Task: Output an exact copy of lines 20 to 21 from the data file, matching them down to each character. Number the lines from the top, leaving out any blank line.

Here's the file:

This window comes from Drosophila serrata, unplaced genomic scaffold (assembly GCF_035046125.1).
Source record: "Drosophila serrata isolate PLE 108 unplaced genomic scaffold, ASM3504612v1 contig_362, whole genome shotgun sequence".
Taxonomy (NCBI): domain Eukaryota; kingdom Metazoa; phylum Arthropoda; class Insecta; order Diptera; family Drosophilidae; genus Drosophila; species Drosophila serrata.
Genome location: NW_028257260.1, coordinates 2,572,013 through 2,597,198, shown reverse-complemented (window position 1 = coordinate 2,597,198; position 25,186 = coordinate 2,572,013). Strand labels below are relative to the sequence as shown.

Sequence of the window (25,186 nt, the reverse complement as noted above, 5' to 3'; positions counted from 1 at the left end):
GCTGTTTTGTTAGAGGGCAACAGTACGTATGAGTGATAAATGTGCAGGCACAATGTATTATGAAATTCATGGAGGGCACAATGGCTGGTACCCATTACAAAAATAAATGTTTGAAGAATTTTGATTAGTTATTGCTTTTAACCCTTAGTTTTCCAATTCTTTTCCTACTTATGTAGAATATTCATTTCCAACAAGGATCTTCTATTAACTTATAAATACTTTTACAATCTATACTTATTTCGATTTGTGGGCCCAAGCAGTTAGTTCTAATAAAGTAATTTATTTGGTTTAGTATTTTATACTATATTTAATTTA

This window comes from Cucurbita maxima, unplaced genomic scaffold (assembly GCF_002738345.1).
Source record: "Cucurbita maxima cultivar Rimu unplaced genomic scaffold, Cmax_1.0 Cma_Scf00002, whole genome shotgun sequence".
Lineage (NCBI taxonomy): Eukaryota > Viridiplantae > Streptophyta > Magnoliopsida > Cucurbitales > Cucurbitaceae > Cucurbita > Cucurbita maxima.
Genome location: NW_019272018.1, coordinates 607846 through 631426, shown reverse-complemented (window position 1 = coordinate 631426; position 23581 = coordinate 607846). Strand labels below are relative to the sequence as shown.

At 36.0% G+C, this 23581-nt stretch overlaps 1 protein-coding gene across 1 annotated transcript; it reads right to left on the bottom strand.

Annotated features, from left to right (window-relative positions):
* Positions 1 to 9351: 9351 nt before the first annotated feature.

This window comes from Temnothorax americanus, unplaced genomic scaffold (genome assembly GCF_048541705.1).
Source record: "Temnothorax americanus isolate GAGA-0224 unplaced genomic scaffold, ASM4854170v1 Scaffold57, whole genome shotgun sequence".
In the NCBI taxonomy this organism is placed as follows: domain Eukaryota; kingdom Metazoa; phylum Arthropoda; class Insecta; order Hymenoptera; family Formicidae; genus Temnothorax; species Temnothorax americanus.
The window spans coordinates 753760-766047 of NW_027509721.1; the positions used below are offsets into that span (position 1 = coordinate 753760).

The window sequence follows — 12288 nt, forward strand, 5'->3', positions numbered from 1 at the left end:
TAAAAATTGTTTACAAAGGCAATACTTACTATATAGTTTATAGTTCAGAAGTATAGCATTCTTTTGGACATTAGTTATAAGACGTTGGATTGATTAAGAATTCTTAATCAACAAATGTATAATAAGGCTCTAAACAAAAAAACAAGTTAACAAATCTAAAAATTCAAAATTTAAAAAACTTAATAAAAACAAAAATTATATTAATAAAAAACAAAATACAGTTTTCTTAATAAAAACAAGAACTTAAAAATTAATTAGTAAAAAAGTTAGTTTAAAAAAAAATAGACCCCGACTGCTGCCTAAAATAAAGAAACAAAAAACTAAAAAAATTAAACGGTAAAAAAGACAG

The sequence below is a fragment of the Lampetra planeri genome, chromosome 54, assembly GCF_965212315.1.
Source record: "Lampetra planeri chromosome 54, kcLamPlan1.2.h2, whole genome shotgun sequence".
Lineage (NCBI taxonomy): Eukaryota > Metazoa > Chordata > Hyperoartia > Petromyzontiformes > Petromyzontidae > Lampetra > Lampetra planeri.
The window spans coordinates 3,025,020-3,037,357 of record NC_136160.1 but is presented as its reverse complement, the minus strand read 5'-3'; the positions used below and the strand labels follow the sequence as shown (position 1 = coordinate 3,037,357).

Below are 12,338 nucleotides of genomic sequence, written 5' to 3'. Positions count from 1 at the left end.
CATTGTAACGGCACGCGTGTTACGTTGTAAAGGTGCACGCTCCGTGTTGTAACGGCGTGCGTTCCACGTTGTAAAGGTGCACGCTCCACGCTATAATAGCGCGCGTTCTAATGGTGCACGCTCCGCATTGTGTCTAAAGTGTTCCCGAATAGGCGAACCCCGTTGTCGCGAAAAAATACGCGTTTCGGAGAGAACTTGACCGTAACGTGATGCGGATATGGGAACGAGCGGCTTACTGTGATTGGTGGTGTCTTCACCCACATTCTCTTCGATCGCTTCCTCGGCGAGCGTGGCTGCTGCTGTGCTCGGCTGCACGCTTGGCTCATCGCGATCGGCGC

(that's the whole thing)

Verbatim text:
The sequence below is a fragment of the Lampetra planeri genome, chromosome 54, assembly GCF_965212315.1.
Source record: "Lampetra planeri chromosome 54, kcLamPlan1.2.h2, whole genome shotgun sequence".